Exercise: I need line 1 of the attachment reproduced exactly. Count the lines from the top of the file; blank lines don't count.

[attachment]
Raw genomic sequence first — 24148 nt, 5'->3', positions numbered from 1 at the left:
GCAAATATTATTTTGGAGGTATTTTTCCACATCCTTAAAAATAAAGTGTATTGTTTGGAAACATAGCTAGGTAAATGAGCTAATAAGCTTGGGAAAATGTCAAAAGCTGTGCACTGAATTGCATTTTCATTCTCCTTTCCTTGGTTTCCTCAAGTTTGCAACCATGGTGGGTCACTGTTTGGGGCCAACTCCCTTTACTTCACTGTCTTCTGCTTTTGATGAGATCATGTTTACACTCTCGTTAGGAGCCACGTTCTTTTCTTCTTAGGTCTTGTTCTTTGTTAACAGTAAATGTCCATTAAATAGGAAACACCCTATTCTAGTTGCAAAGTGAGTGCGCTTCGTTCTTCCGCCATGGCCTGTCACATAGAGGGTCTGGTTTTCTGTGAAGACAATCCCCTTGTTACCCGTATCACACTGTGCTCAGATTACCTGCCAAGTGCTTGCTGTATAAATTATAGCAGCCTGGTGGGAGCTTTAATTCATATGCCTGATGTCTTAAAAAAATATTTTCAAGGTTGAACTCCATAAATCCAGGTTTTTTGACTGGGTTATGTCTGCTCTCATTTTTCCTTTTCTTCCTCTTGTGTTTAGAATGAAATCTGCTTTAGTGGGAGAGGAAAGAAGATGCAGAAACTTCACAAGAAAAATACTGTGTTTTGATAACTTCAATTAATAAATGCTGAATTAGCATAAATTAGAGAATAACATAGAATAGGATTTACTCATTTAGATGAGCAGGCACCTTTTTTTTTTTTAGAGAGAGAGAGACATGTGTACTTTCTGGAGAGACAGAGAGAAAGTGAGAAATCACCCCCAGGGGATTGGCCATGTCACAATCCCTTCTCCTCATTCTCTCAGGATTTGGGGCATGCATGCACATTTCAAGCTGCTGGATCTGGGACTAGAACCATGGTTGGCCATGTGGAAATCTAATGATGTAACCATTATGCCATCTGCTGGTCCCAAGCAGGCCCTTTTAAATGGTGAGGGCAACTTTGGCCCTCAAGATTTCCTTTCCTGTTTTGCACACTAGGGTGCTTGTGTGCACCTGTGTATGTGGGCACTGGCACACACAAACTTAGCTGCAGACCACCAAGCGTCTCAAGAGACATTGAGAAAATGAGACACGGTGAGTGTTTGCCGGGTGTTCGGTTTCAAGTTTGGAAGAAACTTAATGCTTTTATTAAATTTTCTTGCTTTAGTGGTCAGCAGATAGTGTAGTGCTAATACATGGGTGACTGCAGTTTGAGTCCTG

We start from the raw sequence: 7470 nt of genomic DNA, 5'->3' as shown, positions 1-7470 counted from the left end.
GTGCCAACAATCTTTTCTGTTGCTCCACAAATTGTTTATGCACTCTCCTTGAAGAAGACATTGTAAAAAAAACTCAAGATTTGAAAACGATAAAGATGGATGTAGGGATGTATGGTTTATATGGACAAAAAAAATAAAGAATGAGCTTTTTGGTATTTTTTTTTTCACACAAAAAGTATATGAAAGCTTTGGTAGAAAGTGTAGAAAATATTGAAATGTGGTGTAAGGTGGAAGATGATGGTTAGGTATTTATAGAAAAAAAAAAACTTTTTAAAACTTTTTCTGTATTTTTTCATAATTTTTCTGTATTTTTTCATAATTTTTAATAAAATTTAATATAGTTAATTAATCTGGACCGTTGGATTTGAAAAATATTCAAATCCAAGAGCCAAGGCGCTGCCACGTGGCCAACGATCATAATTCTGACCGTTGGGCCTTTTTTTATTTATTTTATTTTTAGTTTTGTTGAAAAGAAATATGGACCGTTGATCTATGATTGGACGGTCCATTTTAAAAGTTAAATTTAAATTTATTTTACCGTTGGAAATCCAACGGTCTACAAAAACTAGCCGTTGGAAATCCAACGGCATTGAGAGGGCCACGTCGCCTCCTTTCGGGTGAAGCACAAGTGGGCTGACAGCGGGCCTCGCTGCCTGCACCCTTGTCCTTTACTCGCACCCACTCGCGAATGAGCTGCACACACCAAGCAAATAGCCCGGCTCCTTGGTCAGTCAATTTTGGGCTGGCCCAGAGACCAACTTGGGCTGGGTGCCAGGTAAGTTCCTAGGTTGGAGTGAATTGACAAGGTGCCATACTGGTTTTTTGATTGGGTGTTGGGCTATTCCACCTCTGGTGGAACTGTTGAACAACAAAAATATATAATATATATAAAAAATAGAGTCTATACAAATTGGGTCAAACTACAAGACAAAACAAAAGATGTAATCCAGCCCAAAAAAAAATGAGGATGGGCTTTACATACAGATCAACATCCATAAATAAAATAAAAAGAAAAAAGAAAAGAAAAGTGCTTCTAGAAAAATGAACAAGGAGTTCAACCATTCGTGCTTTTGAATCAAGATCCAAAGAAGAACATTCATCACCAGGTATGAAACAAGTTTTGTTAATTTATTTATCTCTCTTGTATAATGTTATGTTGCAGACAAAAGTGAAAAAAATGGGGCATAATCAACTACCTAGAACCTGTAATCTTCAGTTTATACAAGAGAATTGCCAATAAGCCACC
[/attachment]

Raw genomic sequence first — 24148 nt, 5'->3', positions numbered from 1 at the left: